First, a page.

Elizabeth Ann Seton was born in New York City on August 28, 1774, of non-Catholic parents of high position. Her father, Dr. Richard Bayley, was the first professor of anatomy at Columbia College and eminent for his work as health officer of the Port of New York. Her mother died when Elizabeth was three years old, leaving two other young daughters. When her father remarried, Elizabeth showed great affection for her stepmother, who was a devout Anglican, and for her stepbrothers and sisters. Elizabeth's education was chiefly conducted by her father, a brilliant man of great natural virtue, who trained her to self-restraint as well as in intellectual pursuits. She read industriously, her notebooks indicating a special interest in religious and historical subjects. She was very religious and took great delight in reading the Scriptures, especially the Psalms, a practice she retained until her death.

Elizabeth was married on January 25, 1794, in St. Paul's Church in New York, to William Magee Seton. In her sister-in-law, Rebecca Seton, Elizabeth found the "friend of her soul," and as they went about on missions of mercy they were called the "Protestant Sisters of Charity." Business troubles culminated on the death of her father-in-law in 1798. Elizabeth and her husband presided over the large orphaned family; she shared his financial anxieties, aiding him with her sound judgment. The death of her own father, Dr. Bayley, in 1801 was a great trial to his favorite child. In her anxiety for his salvation, during his fatal illness, she offered to God the life of her infant daughter, Catherine. Catherine's life was spared, however; she died at the age of 90, as Mother Catherine of the Sisters of Mercy. In 1803, Mr. Seton's health required a sea voyage; he started with his wife and eldest daughter for Leghorn, where the Filicchi brothers, business friends of the Seton firm, resided. The other children were left to the care of Rebecca Seton.

From a journal which Mrs. Seton kept during her travels we learn of her heroic effort to sustain the drooping spirits of her husband during the voyage, followed by a long detention in quarantine, and until his death in Pisa on December 27, 1803. She and her daughter remained for some time with the Filicchi families. Moved by their example of Catholic faith, Elizabeth was also struck by the beauty of the Churches, the shrines to Our Lady, and most especially by the Eucharist. She wrote in a letter, "How happy would we be, if we believed what these dear souls believe: that they possess God in the Sacrament, and that He remains in their Churches and is carried to them when they are sick!"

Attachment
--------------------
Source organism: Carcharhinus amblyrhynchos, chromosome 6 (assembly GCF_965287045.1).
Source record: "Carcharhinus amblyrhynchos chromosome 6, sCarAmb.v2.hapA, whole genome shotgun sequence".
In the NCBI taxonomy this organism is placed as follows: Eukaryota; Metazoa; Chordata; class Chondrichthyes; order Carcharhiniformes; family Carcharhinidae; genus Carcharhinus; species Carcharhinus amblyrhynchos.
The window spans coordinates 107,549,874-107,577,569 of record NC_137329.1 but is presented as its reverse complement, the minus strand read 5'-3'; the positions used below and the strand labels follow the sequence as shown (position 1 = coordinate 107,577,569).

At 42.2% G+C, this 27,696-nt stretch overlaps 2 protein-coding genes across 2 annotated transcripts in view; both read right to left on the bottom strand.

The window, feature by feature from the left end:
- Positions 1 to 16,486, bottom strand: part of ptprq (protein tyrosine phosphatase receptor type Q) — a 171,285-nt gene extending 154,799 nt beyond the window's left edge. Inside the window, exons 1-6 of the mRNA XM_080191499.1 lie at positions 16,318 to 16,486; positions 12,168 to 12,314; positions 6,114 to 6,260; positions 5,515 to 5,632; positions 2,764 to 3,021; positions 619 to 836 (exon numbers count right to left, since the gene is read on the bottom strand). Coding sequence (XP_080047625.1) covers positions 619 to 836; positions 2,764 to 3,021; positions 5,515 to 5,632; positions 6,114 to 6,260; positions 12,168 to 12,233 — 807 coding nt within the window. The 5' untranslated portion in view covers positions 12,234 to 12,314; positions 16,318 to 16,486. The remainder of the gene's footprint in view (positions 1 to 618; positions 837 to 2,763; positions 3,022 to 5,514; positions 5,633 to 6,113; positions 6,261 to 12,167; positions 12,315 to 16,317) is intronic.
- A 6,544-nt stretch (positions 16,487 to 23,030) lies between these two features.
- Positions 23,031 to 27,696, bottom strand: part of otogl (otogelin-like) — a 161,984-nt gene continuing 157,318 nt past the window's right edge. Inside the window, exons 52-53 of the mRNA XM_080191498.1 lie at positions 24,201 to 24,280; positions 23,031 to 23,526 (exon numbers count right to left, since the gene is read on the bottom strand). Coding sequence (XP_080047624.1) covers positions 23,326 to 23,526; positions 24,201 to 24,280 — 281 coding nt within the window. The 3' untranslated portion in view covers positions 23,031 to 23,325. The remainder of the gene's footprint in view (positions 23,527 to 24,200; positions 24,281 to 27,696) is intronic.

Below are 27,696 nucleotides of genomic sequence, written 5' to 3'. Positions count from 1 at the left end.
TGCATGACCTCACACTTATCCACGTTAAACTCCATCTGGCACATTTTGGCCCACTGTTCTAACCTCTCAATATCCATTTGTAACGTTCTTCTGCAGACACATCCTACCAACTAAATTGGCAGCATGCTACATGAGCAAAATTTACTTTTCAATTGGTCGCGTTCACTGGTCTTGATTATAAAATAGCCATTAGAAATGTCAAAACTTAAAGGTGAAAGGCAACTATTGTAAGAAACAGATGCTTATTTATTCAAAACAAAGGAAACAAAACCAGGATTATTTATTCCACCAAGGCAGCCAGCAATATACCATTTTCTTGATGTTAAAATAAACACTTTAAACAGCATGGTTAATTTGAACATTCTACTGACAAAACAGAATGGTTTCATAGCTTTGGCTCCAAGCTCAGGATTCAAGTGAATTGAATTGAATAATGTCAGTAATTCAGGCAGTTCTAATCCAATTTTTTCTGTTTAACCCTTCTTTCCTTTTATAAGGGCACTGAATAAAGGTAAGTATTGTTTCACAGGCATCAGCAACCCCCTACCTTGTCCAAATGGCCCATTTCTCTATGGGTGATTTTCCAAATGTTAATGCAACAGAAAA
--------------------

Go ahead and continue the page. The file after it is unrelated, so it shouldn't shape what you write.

After much prayer, reflection, and instruction, nine months after returning to the United States, Elizabeth was received into the Catholic Church. She had well predicted the storm that her conversion would raise among her Protestant relatives and friends. Being ostracized from them, Elizabeth started teaching in order to support her family. Anti-catholic sentiment was so strong that after the conversion of her sister-in-law, threats were made to have Mrs. Seton expelled from the State by the Legislature, so Bishop John Carroll invited Elizabeth to Baltimore where she opened a school for girls. When others joined in her endeavor, Elizabeth founded a religious community, the Sisters of Charity of Saint Joseph in Emmitsburg, Maryland, based on the Rule of the Daughters of Charity of Saint Vincent de Paul. Against her will and despite the fact that she had also to care for her children, Elizabeth was elected superior. The fervor of the community won admiration everywhere. The school they founded for poor girls turned into the foundation for the entire parochial education system in the United States--an education system which long predates the government schools. In that first parochial school, Elizabeth Ann Seton trained the Sisters to become teachers and wrote the textbooks, all the while continuing her work to assist the poor, sick, and Black populations.

Mother Seton had great facility in writing. Besides the translation of many ascetical French works for her community, she has left copious diaries and correspondence that show a soul all on fire with the love of God and zeal for souls. Great spiritual desolation purified her soul during a great portion of her religious life, but she cheerfully took the royal road of the cross. After suffering for a long time with tuberculosis, Elizabeth Ann Seton died on January 4, 1821, at the age of 47. Her last message to her Sisters was, "Be children of the Church." She was canonized by Pope Paul VI on September 14, 1975, the first American-born Saint.

The hallmark of Saint Elizabeth Ann Seton was her love of the will of God. Hers was not just a submission to His will, but a real love for it. In her own words, "God has given me a great deal to do and I have always and hope always to prefer His will to every wish of my own. . . . Oh how sweet it is there to rest in perfect confidence."

From articles by Sister M. Elizabeth Ann McCullough, R.S.M., The Catholic Encyclopedia, and Dave Kopel at www.pitt.edu.